Rings, Poetry and Paint

This sums up pretty much what I do. The ring, which is .999% silver and dichroic glass, represents the artisan. I  have played around with metalsmithing and pottery pretty seriously since high school, and have dabbled in many other crafts.  The watercolor represents the art aspect. I also write. I’ve had poetry and short prose works published, and I’m currently working on a novel.

(My website http://www.elisabethmiles.com shows much of the artwork I’ve done in the past fifteen or so years. I have a newer version of it that incorporates the writing and jewelry, and will get that up as soon as I finish up a few details.)

Making art has always been such a part of me that I can’t imagine not doing it. I love the making, but have never really valued it as real work, and thus have not let it support me in any fiscal way. That’s sad, because in not valuing this gift, I have not honed and improved it as I might have. I think that as a society we do not value the arts as much as they should be. We artists have the same societal mind-set, and too many of us are dabblers who rely on our “day jobs” to support ourselves.

My great hope is that this upcoming generation sees the arts as necessity for human-ness, and encourages young artists, artisans, musicians, writers, dancers, actors and all who “have talent” as much as those who have a knack for math and science. We need it all.



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5 responses to “Rings, Poetry and Paint

  1. Rose L

    Another idea–your life is so filled with wonderful stories and experiences from your travels…you can share that–the thoughts, feelings, scents, sounds, experience, education…

  2. Rose L

    There is a feeling of peace when you work on creating something. I feel less stressed. After it is done, the feeling of accomplishment is wonderful. People nowadays often do not realize how much time, effort and a part of you goes into the creations, let alone cost of materials, and if you try to seel them they often say things like: That is too expensive-or-I can do it myself for less (but they never do)- or-I can find it cheaper elsewhere. That wounds the ego a bit. We must pat ourselves on the back and take the enjoyment we get out of the creativity!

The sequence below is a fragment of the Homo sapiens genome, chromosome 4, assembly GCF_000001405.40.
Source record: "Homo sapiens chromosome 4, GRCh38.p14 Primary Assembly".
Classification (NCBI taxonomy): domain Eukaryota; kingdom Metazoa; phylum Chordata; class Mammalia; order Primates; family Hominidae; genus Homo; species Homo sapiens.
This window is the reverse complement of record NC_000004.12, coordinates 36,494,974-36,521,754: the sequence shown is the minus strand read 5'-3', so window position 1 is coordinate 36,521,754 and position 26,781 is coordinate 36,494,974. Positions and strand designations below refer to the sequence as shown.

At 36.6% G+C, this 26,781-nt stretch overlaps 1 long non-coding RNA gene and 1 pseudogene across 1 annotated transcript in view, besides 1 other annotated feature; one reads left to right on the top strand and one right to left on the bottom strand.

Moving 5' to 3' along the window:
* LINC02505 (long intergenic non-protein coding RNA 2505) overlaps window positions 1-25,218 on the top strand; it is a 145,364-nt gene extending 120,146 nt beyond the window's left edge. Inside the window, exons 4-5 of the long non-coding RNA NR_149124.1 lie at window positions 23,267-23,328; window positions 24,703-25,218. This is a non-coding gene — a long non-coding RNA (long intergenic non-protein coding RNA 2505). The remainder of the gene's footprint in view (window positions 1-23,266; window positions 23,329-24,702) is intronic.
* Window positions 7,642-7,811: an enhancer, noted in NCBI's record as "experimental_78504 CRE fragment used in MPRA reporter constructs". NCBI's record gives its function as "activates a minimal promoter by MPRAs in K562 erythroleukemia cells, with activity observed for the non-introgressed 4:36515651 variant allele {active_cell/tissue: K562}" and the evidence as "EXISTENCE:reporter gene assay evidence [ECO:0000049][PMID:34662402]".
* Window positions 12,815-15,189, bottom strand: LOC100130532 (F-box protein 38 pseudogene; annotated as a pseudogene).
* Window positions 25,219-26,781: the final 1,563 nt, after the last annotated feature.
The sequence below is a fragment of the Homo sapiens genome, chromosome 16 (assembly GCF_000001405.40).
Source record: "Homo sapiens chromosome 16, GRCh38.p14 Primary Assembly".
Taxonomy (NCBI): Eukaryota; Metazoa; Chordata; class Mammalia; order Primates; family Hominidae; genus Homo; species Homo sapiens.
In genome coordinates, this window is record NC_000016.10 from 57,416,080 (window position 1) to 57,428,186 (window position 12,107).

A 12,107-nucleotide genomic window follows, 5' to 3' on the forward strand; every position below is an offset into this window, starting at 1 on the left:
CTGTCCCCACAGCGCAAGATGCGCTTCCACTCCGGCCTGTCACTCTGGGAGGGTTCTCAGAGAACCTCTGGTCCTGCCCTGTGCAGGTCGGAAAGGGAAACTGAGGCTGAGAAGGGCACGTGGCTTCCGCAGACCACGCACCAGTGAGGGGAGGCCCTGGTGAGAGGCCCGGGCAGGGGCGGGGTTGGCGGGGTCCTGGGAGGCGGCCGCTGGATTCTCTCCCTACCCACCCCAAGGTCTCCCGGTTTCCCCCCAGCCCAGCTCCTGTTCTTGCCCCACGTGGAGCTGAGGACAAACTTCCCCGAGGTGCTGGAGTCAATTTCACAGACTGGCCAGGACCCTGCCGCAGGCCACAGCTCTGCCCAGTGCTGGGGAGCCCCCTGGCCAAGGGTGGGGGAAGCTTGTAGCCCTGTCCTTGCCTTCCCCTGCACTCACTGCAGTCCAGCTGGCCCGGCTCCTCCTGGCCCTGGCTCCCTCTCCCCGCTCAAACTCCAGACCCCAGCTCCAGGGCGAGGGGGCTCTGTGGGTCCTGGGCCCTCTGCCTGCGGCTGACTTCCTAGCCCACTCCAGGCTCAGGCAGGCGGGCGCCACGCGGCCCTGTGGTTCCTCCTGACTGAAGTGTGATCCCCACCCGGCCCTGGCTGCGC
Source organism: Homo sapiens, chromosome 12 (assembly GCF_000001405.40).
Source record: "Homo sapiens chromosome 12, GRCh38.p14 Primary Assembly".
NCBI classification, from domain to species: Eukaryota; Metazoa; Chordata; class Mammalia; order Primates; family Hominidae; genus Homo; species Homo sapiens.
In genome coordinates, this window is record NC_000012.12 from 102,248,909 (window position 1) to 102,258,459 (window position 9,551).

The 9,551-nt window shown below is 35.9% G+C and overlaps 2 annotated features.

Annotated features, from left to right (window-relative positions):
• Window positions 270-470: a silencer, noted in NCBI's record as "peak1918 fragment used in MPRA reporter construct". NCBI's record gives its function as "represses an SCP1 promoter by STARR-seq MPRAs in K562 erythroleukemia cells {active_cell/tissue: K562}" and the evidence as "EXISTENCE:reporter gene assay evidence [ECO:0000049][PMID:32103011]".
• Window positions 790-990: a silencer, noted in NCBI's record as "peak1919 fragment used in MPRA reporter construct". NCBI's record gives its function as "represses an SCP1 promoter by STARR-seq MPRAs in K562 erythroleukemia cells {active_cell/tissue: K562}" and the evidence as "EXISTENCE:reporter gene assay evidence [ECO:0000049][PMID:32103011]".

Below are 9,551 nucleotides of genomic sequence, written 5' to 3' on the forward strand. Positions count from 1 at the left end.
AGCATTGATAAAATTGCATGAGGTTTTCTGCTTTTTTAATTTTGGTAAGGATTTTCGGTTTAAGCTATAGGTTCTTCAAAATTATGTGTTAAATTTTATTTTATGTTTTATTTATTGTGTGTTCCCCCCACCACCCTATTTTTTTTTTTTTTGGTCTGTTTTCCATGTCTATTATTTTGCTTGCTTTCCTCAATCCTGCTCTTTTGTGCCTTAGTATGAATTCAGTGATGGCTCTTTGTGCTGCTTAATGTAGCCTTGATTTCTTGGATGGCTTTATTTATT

3. Elisabeth Miles

    I think Roxie summed up part of it. We are taught not to brag or show off, just like we are taught not to vote for ourselves (and how dumb is that?). But not bragging seems to have mutated into not sharing the cool things we do, then to not sending out our stories and artwork and whatever.

    But not valuing artwork as much as rocket science is something our society has been doing for a while now.

  4. Roxie

    Good girls don’t brag. And we’re such good girls, aren’t we?

  5. Lisa Nowak

    Oh, I do know that disease of not valuing the work you do. I was just thinking about this today. I wish I knew how to get over it.

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